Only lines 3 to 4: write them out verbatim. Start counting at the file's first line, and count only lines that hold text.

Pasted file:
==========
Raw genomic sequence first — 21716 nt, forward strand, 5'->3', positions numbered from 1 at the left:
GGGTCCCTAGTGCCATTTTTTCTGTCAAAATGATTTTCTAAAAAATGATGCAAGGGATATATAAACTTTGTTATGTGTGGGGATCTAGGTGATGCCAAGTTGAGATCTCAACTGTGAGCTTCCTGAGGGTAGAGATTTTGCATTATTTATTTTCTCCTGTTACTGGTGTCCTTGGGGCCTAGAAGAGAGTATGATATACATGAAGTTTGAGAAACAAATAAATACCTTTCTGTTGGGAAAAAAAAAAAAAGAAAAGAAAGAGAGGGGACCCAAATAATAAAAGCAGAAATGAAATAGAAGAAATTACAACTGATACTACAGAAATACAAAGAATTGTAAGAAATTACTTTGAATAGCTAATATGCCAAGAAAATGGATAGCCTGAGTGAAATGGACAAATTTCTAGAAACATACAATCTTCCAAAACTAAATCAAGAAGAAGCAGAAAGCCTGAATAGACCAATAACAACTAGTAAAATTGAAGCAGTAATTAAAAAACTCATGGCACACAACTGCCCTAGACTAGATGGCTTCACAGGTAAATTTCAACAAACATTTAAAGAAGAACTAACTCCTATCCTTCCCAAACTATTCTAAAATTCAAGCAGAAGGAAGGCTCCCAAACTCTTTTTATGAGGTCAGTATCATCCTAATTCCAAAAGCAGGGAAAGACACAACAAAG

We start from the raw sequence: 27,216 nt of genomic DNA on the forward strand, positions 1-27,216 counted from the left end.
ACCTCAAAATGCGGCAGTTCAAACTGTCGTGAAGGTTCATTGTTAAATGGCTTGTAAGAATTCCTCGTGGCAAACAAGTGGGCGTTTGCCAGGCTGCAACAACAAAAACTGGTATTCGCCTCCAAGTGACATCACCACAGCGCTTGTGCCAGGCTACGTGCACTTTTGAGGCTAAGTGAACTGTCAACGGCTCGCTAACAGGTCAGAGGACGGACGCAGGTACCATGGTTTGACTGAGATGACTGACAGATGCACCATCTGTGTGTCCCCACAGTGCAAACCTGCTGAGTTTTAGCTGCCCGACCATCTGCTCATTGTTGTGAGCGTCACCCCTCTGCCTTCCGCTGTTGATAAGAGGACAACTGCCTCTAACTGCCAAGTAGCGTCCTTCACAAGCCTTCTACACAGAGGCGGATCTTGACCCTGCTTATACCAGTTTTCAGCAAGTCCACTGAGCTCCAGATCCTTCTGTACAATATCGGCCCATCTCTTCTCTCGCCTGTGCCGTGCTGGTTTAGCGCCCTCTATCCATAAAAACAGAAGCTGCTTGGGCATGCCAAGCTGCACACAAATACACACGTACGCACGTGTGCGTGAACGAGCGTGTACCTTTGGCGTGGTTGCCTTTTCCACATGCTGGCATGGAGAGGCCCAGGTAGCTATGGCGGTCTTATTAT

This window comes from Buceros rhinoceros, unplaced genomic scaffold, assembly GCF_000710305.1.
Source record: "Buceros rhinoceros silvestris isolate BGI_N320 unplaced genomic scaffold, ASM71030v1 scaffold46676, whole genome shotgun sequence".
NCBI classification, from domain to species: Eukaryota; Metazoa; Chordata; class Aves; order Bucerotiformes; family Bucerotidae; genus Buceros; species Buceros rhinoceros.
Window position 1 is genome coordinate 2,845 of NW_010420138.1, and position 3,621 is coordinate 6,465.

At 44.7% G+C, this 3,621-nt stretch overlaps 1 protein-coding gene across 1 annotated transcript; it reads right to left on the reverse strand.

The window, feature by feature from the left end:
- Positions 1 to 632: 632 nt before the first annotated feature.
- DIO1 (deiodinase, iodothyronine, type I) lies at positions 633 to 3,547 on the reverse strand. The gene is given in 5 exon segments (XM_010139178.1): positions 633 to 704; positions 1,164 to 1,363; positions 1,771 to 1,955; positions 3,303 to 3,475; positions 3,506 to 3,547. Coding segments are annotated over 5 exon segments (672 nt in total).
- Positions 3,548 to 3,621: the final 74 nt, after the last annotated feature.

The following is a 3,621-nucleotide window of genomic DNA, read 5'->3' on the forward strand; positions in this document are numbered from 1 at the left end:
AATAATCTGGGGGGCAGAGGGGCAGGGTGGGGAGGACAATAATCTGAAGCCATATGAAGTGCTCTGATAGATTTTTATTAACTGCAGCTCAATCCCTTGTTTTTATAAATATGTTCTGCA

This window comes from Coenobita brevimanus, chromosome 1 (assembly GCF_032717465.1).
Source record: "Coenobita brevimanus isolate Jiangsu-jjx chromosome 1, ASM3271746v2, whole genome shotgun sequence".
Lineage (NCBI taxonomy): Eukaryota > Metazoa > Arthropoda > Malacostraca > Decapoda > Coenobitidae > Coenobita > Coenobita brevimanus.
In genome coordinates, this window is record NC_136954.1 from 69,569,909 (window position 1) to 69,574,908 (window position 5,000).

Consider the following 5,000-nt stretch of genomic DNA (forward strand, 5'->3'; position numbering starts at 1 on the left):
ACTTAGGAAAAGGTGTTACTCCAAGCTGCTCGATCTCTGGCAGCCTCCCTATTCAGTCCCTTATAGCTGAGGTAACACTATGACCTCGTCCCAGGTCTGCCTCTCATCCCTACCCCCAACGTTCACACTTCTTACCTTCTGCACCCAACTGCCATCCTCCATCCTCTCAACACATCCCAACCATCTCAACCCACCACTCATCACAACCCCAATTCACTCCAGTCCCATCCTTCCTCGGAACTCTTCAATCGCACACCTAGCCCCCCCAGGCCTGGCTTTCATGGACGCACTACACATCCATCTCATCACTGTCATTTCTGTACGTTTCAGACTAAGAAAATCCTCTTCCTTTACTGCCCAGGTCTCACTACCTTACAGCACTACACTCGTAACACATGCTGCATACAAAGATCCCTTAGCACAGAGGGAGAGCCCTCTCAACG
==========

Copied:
We start from the raw sequence: 27,216 nt of genomic DNA on the forward strand, positions 1-27,216 counted from the left end.
ACCTCAAAATGCGGCAGTTCAAACTGTCGTGAAGGTTCATTGTTAAATGGCTTGTAAGAATTCCTCGTGGCAAACAAGTGGGCGTTTGCCAGGCTGCAACAACAAAAACTGGTATTCGCCTCCAAGTGACATCACCACAGCGCTTGTGCCAGGCTACGTGCACTTTTGAGGCTAAGTGAACTGTCAACGGCTCGCTAACAGGTCAGAGGACGGACGCAGGTACCATGGTTTGACTGAGATGACTGACAGATGCACCATCTGTGTGTCCCCACAGTGCAAACCTGCTGAGTTTTAGCTGCCCGACCATCTGCTCATTGTTGTGAGCGTCACCCCTCTGCCTTCCGCTGTTGATAAGAGGACAACTGCCTCTAACTGCCAAGTAGCGTCCTTCACAAGCCTTCTACACAGAGGCGGATCTTGACCCTGCTTATACCAGTTTTCAGCAAGTCCACTGAGCTCCAGATCCTTCTGTACAATATCGGCCCATCTCTTCTCTCGCCTGTGCCGTGCTGGTTTAGCGCCCTCTATCCATAAAAACAGAAGCTGCTTGGGCATGCCAAGCTGCACACAAATACACACGTACGCACGTGTGCGTGAACGAGCGTGTACCTTTGGCGTGGTTGCCTTTTCCACATGCTGGCATGGAGAGGCCCAGGTAGCTATGGCGGTCTTATTAT